When I walk and work the dirt every day, I can feel even small variations, and that helps me determine if the base feels too soft or too hard. I was concerned my subjective internal calibration may have been off, so I got a Clegg impact hammer for a more objective, scientific test to quantify the hardness of the infield.

Another element of consistency is the method and timing of dragging the skinned area. If you nail-drag the field at 9 a.m. one day and 11 a.m. the next, your infield dirt won’t have the same consistent feel. We follow the same routine every day. We start our day with the nail-drag, then we repair any damage on the dirt. Once that is completed, we run the screen drag over it. We also use that step to check the level of calcined clay on the surface. We know by how many screen “squares” are filled when we drag whether that top layer is consistent. If the count is low, we add more. I can start putting down the first water of the day at 10:15 a.m. We only use a coco mat in the afternoon if the dirt is a little too moist prior to batting practice.

During the game, we line up to hand-pull steel drags after the third and sixth innings. At the end of the third inning, the moisture level should be high enough that we can just barely pull the drags. At the end of the sixth inning, the drags should pull easily, leaving a smooth finish. After the game, I use the infield groomer to pull a steel drag. If I need to stop to clean the drag three times during this process, I’ve hit my mark. If I need to stop to clean the drag six times, the dirt was too moist; if I only need to stop once, my moisture level was too low.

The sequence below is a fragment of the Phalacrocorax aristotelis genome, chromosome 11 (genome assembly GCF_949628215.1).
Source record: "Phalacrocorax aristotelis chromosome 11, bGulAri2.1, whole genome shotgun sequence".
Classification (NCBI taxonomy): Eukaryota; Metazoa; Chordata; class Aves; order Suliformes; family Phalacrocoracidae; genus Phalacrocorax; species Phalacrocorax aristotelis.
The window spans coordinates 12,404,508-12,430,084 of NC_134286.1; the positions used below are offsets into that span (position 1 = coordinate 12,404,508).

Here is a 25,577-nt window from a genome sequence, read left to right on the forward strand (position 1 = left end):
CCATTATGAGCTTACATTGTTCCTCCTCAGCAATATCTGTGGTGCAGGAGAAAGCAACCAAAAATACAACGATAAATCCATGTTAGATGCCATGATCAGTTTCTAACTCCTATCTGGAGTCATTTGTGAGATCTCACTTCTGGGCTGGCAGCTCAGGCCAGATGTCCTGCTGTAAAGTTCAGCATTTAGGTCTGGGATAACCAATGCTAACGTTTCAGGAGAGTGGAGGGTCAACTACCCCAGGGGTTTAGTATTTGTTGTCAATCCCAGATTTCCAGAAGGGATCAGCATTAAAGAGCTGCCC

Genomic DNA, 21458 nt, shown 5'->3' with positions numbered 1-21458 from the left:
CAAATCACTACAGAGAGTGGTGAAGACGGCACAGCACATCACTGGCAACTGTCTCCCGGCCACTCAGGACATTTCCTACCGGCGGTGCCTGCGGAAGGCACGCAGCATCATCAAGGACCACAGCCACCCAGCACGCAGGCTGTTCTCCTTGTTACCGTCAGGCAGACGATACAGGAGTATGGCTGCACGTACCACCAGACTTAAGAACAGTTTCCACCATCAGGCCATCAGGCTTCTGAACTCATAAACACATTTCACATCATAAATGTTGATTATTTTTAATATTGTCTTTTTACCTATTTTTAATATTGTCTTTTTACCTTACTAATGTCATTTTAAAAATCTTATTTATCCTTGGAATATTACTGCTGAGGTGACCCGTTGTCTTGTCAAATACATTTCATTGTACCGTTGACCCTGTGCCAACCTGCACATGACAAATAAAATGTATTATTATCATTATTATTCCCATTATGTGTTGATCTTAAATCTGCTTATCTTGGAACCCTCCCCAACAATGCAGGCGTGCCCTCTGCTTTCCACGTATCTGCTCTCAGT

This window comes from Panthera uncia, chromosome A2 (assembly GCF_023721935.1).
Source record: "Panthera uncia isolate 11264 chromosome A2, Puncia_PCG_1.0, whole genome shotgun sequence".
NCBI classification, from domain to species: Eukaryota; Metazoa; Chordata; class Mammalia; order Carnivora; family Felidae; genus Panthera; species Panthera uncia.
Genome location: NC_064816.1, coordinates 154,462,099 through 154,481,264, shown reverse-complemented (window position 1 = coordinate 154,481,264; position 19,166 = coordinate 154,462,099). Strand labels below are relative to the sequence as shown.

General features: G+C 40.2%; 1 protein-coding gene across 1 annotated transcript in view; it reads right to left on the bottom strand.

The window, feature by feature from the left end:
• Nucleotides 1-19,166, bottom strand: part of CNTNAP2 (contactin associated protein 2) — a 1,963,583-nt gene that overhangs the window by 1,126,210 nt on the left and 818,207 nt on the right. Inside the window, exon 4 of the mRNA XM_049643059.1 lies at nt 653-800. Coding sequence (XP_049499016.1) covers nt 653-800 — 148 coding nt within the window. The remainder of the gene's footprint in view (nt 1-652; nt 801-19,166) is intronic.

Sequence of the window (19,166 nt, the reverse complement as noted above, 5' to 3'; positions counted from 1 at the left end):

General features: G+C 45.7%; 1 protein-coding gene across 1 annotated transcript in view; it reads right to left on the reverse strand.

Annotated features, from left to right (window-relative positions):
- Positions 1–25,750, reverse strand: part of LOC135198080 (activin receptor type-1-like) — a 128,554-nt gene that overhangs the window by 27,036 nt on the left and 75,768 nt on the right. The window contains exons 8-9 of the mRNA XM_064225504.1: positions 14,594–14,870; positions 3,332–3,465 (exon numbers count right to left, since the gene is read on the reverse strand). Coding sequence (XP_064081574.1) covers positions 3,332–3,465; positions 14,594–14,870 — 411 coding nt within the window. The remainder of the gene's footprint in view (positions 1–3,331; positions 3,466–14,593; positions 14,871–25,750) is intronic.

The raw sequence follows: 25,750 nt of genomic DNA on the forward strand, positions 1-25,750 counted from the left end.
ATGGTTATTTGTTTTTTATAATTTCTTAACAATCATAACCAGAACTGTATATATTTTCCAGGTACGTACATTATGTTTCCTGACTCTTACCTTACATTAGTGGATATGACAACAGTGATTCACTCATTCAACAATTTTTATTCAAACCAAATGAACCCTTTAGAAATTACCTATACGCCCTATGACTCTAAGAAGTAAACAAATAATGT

Willie Berry smoothes the moist clay he’s packed into a depression by the pitching rubber during his postgame mound work.

I keep notes from every pregame preparation, recording the dew point, humidity level, temperature and wind speed, how much water I applied, what nozzle I used, how long I was on the field and the results that all produced. We could have a dew point of 20 one day and 60 three days later, so there’s a huge swing in evaporation rates. I want to consider all my options. These records help me do that.

My nightmare scenario is to be set up for an indoor game and have the roof opened just before game time because the dew point and humidity levels are so low it feels good to the fans. If I put down a light watering, the players are going to have a firm field by the fourth or fifth inning. So I’m always thinking two or three steps ahead. If that were to happen, what steps could I take to get to the moisture level I was after and the consistency I want them to have for play?

I have the best crew in the business, with Kyle Lewis doing the major repair work on home plate, Willie Berry tackling the game mound, Joe Johannsen working the bullpen mounds and Eric Jaramillo creating “Edges by E,” working by hand for a smooth transition from turf to dirt. Their dedication and team work ethic are great.

Dan Bergstrom is director of major league field operations for the Houston Astros. He’s a frequent speaker at industry conferences and contributor to industry publications.